PRINCEVILLE, Hi. – The approach to Makai’s picturesque third hole begins well back on the No. 2 tee, the long view down a sublime grassy passage with the churning Pacific, the graceful St. Regis Hotel and the rugged peaks along the Hanalei coast and Bali Hai in the distance.
Once you put down a crooked number from the arrow-straight par-5, 611-yard second hole, you continue to walk toward the sea a few more yards and peer over a bluff to the 181-yard par-3 third, one of the great par-3s not just on this course, or not just on this island but in the whole archipelago.
It’s one of four quality par-3s on Makai’s 1971 Robert Trent Jones, Jr. design – and redesign (2009-10). It’s a breath-taker (pictured above).
At eye level, you can see the wide opening over the palm trees to the Pacific, the distinctive white hotel and the nearby stilt houses with their balconies precariously hanging over the canyon edge.
It’s about an 80-foot drop to the green, with half your landing area grass and half water (not recommended). There’s a large lake to the green’s right and any hint of a wrinkle in your trajectory or a puff of wind will make your ball disappear in the drink forever. Covering half of the front entry of the green is an ample bunker and another large one in back.
As a further deterrent, you can’t drift much to the left because of unforgiving vegetation along the canyon wall and anything over the green and hill in back has no hope for salvage.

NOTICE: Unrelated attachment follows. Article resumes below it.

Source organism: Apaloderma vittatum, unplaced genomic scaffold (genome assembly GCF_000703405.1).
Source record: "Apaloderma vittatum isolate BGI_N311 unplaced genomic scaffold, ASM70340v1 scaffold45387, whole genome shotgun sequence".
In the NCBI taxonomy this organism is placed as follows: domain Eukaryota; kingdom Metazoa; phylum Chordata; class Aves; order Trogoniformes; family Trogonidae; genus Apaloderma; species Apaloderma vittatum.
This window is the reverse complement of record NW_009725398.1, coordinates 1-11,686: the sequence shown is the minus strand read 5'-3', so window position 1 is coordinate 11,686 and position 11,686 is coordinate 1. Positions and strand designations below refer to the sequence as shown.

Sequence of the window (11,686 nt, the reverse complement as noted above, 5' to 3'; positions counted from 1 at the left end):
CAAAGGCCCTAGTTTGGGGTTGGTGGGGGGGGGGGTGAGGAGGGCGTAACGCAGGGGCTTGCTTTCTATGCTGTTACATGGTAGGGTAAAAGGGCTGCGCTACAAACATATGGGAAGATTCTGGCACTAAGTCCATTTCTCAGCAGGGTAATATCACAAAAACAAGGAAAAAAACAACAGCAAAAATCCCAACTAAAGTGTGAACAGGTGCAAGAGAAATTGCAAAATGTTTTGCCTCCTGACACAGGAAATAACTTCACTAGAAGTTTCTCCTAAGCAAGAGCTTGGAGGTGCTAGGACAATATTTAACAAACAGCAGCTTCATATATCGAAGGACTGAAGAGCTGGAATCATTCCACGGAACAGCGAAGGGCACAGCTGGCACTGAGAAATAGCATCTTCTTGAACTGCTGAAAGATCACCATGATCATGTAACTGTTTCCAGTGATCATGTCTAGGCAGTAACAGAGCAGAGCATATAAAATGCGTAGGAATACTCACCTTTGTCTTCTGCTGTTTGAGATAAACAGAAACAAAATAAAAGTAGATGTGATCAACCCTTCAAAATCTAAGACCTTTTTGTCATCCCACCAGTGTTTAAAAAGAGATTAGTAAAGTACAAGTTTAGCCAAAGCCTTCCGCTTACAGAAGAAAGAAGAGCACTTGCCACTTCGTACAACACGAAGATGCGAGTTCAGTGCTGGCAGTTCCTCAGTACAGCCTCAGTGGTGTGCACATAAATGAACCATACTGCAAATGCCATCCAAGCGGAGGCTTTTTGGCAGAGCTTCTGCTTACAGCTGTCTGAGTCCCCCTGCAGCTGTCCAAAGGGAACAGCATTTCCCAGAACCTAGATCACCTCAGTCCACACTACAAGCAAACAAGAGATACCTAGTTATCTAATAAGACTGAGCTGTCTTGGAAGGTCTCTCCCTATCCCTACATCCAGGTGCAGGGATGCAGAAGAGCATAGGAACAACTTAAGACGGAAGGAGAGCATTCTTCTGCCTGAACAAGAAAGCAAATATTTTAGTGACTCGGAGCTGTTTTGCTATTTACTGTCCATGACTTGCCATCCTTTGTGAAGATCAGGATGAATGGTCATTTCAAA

All you have to do is hit it straight then account the elevation change and the ever-present wind, which means most times you actually club up. The starter might even tell you two or three clubs up.
“The wind typically is always here,” said Ryan Forster, Makai’s director of golf. “The course definitely is set up for the trades (winds) … Mainland wind is nothing compared to here, where you are dealing with 15-to-20 mph winds just about every day.”
Those winds, mighty at time, won’t help you deal with the other three par-3s, all at least 200 yards long from the back tees. Most of us would be advised to move up – where we belong. The course has four tee positions. Pick the one best for you, black (7,223 yards), blue (6,496), white (6,134) and red (5,466).
Your next par-3 is the 213-yard (173 from the blues) seventh hole. It’s so long you have to hit over an ocean.
The seventh tee is on a land spit as you tee off with your back to the Pacific. A wide canyon, with the foaming surf below, needs to be cleared to large green that is protected front, left and back by bunkers. The green has a dip on the right side that, if the pin is below, you have a chance to snuggle the ball pretty close if you can catch the slope.
Then the fun continues at the 13th, a par-3 yet it’s 255 yards from the back tee – generally into the wind. You might need a Howitzer hybrid from there. Just about everyone needs to move up, 198 from the blues or 175 from the whites. It’s still a beast, and you have to make it up to the flat area near the green or the ball will trickle left down a slope and into the thick stuff. Bunkers top and bottom also are trouble. It’s the No. 3 handicap hole.
Before we take you to the final par-3, here’s a message for the big hitters. The next hole, the par-4, 338-yard 14th, could be considered the ‘fifth par-3’ for the mighty swingers.
Guys who can crush have the opportunity here to go for it because the wind generally blows from behind. Once the drive clears the traps – about 60 yards from the green, a hard, accurate bounce in front of the green can put you on the surface.
The final par-3 is the 16th, a straight-forward 202-yard shot from an elevated green to an elevated green. The biggest issue here is a yawning bunker to the left of the green.
The quartet of par-3s is diverse with some water hazards, wind issues, thick rough and strategically placed bunkers. But the common thread for all four is distance. And plenty of it. You’ll need the long sticks for the short holes.